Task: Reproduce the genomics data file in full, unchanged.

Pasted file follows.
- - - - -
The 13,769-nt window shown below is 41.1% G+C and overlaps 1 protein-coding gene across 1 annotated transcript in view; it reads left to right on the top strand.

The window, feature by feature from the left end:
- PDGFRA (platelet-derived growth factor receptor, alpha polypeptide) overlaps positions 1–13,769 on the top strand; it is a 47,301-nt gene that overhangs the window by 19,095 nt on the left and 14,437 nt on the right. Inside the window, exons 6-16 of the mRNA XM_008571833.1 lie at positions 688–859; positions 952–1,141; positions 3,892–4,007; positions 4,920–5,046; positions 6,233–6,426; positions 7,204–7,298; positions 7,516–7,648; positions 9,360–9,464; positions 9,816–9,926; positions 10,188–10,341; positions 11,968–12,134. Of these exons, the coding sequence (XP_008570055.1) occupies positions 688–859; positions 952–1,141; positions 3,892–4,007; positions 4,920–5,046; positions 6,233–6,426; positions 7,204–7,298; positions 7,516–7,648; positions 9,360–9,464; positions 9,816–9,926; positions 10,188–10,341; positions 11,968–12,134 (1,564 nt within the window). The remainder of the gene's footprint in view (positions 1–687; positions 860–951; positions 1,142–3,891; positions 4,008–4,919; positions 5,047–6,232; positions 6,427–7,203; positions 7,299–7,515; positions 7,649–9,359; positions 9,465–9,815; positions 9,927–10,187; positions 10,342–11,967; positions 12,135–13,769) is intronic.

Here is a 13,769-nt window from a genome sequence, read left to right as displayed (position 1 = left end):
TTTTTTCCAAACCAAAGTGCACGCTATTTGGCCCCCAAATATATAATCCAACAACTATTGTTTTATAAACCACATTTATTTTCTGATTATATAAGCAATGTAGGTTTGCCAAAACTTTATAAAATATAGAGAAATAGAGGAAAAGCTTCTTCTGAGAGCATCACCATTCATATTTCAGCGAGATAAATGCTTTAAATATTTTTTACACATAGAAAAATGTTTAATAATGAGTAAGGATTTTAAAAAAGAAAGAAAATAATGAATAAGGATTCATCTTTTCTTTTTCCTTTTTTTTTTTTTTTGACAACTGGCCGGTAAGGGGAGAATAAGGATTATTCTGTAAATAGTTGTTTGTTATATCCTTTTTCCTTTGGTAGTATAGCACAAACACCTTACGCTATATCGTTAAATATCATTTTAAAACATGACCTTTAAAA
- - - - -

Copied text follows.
The 13,769-nt window shown below is 41.1% G+C and overlaps 1 protein-coding gene across 1 annotated transcript in view; it reads left to right on the top strand.

The window, feature by feature from the left end:
- PDGFRA (platelet-derived growth factor receptor, alpha polypeptide) overlaps positions 1–13,769 on the top strand; it is a 47,301-nt gene that overhangs the window by 19,095 nt on the left and 14,437 nt on the right. Inside the window, exons 6-16 of the mRNA XM_008571833.1 lie at positions 688–859; positions 952–1,141; positions 3,892–4,007; positions 4,920–5,046; positions 6,233–6,426; positions 7,204–7,298; positions 7,516–7,648; positions 9,360–9,464; positions 9,816–9,926; positions 10,188–10,341; positions 11,968–12,134. Of these exons, the coding sequence (XP_008570055.1) occupies positions 688–859; positions 952–1,141; positions 3,892–4,007; positions 4,920–5,046; positions 6,233–6,426; positions 7,204–7,298; positions 7,516–7,648; positions 9,360–9,464; positions 9,816–9,926; positions 10,188–10,341; positions 11,968–12,134 (1,564 nt within the window). The remainder of the gene's footprint in view (positions 1–687; positions 860–951; positions 1,142–3,891; positions 4,008–4,919; positions 5,047–6,232; positions 6,427–7,203; positions 7,299–7,515; positions 7,649–9,359; positions 9,465–9,815; positions 9,927–10,187; positions 10,342–11,967; positions 12,135–13,769) is intronic.

Here is a 13,769-nt window from a genome sequence, read left to right as displayed (position 1 = left end):
TTTTTTCCAAACCAAAGTGCACGCTATTTGGCCCCCAAATATATAATCCAACAACTATTGTTTTATAAACCACATTTATTTTCTGATTATATAAGCAATGTAGGTTTGCCAAAACTTTATAAAATATAGAGAAATAGAGGAAAAGCTTCTTCTGAGAGCATCACCATTCATATTTCAGCGAGATAAATGCTTTAAATATTTTTTACACATAGAAAAATGTTTAATAATGAGTAAGGATTTTAAAAAAGAAAGAAAATAATGAATAAGGATTCATCTTTTCTTTTTCCTTTTTTTTTTTTTTTGACAACTGGCCGGTAAGGGGAGAATAAGGATTATTCTGTAAATAGTTGTTTGTTATATCCTTTTTCCTTTGGTAGTATAGCACAAACACCTTACGCTATATCGTTAAATATCATTTTAAAACATGACCTTTAAAA